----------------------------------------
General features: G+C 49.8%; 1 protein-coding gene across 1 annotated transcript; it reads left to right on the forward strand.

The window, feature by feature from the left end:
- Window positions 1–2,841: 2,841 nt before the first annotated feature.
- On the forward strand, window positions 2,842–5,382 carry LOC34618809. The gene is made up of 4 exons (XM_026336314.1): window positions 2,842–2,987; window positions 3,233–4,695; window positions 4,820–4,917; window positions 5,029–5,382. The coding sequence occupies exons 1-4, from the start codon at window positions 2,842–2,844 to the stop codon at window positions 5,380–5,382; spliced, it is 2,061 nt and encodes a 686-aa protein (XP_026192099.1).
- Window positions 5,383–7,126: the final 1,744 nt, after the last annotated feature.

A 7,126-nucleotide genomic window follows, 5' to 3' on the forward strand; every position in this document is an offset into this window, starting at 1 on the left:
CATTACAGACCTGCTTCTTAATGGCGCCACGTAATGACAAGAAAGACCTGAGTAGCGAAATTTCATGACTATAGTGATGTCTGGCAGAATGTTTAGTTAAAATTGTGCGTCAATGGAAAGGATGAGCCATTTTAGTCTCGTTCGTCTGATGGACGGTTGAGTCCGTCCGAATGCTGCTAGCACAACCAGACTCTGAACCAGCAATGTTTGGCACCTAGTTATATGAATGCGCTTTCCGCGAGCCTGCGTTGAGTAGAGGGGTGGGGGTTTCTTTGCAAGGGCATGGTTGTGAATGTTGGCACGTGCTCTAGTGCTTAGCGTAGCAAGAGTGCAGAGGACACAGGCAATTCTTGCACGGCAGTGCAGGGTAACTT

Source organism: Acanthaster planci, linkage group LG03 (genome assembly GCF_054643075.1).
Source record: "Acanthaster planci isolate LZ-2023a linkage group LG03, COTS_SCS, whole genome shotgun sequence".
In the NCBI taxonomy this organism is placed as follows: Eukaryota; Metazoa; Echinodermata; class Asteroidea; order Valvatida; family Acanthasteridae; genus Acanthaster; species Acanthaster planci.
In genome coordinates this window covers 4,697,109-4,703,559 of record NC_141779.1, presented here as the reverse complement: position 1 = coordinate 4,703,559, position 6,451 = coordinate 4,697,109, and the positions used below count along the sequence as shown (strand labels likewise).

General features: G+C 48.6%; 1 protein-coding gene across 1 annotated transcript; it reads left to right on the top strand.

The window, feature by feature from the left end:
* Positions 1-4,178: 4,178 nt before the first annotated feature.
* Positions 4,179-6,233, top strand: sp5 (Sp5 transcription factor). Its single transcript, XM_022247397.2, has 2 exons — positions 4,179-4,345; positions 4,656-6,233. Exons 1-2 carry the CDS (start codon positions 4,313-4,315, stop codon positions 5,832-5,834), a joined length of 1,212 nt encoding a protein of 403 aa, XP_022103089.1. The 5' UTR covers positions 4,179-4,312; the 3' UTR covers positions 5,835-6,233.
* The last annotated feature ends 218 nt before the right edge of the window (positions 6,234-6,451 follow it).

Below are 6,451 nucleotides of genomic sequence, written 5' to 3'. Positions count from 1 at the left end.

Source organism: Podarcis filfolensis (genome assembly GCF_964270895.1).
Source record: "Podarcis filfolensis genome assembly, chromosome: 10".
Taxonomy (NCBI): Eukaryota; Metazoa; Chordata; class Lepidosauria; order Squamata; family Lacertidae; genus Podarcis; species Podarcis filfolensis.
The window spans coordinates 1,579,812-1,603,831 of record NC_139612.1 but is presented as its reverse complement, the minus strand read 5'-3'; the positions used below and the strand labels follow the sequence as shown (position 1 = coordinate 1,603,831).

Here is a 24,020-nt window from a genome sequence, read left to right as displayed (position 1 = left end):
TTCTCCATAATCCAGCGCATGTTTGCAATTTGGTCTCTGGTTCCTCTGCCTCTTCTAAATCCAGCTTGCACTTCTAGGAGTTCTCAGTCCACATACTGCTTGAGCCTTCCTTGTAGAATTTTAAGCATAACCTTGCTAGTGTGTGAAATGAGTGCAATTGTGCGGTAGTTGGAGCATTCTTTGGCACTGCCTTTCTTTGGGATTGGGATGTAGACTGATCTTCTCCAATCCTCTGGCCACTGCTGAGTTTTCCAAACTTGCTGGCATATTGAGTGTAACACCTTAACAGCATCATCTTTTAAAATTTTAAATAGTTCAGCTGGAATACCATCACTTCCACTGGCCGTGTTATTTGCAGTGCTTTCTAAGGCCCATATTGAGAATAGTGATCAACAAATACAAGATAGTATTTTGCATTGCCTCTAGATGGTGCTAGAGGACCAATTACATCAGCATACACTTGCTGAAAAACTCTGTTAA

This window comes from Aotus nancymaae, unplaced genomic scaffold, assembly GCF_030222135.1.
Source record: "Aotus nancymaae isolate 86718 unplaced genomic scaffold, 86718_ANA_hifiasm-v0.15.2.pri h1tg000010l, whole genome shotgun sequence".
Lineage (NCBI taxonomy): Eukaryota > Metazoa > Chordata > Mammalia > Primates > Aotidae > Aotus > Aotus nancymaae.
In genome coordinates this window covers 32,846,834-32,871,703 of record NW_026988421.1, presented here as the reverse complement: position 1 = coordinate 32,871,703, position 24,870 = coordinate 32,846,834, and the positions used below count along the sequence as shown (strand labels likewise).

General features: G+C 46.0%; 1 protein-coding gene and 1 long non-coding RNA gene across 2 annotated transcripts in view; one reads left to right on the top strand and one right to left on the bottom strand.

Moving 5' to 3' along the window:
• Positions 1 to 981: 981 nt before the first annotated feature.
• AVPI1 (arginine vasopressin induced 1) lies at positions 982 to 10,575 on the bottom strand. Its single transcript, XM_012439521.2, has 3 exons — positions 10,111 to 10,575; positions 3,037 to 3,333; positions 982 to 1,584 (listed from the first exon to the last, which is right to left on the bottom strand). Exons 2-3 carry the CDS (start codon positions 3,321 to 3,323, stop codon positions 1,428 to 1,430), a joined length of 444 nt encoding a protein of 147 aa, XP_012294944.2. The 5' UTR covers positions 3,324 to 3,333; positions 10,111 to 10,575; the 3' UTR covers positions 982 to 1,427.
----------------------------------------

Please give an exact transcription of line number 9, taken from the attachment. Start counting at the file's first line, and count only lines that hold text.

Source record: "Acanthaster planci isolate LZ-2023a linkage group LG03, COTS_SCS, whole genome shotgun sequence".